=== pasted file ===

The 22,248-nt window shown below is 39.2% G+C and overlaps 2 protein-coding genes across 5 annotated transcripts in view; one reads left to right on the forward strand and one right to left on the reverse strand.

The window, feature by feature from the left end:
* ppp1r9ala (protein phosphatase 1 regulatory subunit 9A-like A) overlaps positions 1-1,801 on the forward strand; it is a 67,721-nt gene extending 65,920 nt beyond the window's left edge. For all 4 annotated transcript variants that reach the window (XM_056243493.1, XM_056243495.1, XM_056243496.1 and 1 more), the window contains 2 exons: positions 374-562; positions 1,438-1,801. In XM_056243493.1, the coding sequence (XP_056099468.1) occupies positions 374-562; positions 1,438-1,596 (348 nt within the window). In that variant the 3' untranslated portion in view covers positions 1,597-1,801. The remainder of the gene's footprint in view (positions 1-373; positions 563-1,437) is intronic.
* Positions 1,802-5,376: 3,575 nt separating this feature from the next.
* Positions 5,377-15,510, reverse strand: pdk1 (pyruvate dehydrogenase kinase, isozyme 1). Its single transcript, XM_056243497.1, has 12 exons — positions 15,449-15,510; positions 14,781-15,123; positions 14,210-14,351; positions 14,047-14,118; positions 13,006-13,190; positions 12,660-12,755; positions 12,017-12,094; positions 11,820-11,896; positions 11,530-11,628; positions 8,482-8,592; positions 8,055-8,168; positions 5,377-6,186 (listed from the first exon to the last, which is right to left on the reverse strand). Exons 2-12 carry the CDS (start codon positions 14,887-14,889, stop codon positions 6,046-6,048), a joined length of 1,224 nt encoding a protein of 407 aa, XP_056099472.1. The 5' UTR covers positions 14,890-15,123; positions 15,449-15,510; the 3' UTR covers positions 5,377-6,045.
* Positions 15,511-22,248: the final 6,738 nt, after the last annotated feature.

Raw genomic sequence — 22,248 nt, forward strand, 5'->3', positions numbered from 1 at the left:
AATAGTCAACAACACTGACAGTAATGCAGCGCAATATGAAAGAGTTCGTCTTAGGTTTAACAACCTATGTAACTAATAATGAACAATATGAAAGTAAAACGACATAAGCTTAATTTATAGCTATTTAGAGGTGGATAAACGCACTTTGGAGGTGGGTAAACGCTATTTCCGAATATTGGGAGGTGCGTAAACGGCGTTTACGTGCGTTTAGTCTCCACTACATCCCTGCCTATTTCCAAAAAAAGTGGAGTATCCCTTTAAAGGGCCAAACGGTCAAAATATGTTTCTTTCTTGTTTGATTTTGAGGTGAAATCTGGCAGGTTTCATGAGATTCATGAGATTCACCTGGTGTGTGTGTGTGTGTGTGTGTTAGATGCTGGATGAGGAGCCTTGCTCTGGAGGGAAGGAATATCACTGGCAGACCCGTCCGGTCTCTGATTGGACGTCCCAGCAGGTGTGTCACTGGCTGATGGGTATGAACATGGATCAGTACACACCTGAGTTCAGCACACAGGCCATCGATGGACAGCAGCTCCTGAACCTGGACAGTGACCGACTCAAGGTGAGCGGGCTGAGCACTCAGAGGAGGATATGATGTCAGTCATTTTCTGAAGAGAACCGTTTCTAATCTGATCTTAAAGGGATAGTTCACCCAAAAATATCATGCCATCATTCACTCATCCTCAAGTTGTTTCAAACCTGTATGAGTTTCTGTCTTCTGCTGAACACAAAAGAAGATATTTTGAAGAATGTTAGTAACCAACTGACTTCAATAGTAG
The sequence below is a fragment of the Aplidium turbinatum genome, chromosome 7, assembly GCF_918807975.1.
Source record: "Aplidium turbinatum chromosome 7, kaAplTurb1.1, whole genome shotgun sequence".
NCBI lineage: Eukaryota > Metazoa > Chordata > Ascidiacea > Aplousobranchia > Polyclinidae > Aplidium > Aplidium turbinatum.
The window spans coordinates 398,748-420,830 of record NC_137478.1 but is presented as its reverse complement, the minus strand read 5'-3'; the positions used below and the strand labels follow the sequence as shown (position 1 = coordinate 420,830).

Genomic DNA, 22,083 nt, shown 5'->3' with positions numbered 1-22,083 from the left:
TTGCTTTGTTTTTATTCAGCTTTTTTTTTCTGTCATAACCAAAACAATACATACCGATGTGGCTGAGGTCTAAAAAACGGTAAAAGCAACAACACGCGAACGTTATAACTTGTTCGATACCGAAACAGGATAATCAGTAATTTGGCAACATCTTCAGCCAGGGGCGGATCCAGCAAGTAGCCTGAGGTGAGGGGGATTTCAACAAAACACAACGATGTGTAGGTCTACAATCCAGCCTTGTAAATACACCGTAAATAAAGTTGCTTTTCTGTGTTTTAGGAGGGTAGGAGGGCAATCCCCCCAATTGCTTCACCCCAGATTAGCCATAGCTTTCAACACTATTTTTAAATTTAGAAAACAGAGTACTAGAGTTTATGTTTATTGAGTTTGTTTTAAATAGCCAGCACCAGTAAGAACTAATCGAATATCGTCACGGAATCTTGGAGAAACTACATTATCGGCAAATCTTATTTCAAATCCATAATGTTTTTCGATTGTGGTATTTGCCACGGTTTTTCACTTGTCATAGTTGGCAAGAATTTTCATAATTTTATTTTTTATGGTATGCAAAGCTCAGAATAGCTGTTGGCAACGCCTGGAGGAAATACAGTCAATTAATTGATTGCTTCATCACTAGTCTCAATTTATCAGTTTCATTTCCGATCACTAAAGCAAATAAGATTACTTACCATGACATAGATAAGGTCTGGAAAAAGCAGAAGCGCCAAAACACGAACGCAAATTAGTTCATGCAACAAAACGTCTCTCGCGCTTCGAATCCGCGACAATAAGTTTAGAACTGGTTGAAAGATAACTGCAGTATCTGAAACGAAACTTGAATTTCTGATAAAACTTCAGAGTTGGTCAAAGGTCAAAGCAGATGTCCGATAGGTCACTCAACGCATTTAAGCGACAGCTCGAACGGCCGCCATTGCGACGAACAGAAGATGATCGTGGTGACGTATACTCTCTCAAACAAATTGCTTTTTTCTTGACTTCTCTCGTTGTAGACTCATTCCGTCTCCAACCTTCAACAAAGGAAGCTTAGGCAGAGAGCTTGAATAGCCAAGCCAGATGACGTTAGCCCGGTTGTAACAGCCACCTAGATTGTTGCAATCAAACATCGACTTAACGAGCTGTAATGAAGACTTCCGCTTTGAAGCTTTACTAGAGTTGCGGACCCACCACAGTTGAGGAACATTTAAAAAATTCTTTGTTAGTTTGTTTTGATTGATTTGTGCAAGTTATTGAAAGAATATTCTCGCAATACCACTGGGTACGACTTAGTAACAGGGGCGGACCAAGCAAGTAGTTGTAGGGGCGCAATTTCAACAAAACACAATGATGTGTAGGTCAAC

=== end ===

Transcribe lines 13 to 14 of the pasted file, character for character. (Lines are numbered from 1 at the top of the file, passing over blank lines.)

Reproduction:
Genomic DNA, 22,083 nt, shown 5'->3' with positions numbered 1-22,083 from the left:
TTGCTTTGTTTTTATTCAGCTTTTTTTTTCTGTCATAACCAAAACAATACATACCGATGTGGCTGAGGTCTAAAAAACGGTAAAAGCAACAACACGCGAACGTTATAACTTGTTCGATACCGAAACAGGATAATCAGTAATTTGGCAACATCTTCAGCCAGGGGCGGATCCAGCAAGTAGCCTGAGGTGAGGGGGATTTCAACAAAACACAACGATGTGTAGGTCTACAATCCAGCCTTGTAAATACACCGTAAATAAAGTTGCTTTTCTGTGTTTTAGGAGGGTAGGAGGGCAATCCCCCCAATTGCTTCACCCCAGATTAGCCATAGCTTTCAACACTATTTTTAAATTTAGAAAACAGAGTACTAGAGTTTATGTTTATTGAGTTTGTTTTAAATAGCCAGCACCAGTAAGAACTAATCGAATATCGTCACGGAATCTTGGAGAAACTACATTATCGGCAAATCTTATTTCAAATCCATAATGTTTTTCGATTGTGGTATTTGCCACGGTTTTTCACTTGTCATAGTTGGCAAGAATTTTCATAATTTTATTTTTTATGGTATGCAAAGCTCAGAATAGCTGTTGGCAACGCCTGGAGGAAATACAGTCAATTAATTGATTGCTTCATCACTAGTCTCAATTTATCAGTTTCATTTCCGATCACTAAAGCAAATAAGATTACTTACCATGACATAGATAAGGTCTGGAAAAAGCAGAAGCGCCAAAACACGAACGCAAATTAGTTCATGCAACAAAACGTCTCTCGCGCTTCGAATCCGCGACAATAAGTTTAGAACTGGTTGAAAGATAACTGCAGTATCTGAAACGAAACTTGAATTTCTGATAAAACTTCAGAGTTGGTCAAAGGTCAAAGCAGATGTCCGATAGGTCACTCAACGCATTTAAGCGACAGCTCGAACGGCCGCCATTGCGACGAACAGAAGATGATCGTGGTGACGTATACTCTCTCAAACAAATTGCTTTTTTCTTGACTTCTCTCGTTGTAGACTCATTCCGTCTCCAACCTTCAACAAAGGAAGCTTAGGCAGAGAGCTTGAATAGCCAAGCCAGATGACGTTAGCCCGGTTGTAACAGCCACCTAGATTGTTGCAATCAAACATCGACTTAACGAGCTGTAATGAAGACTTCCGCTTTGAAGCTTTACTAGAGTTGCGGACCCACCACAGTTGAGGAACATTTAAAAAATTCTTTGTTAGTTTGTTTTGATTGATTTGTGCAAGTTATTGAAAGAATATTCTCGCAATACCACTGGGTACGACTTAGTAACAGGGGCGGACCAAGCAAGTAGTTGTAGGGGCGCAATTTCAACAAAACACAATGATGTGTAGGTCAAC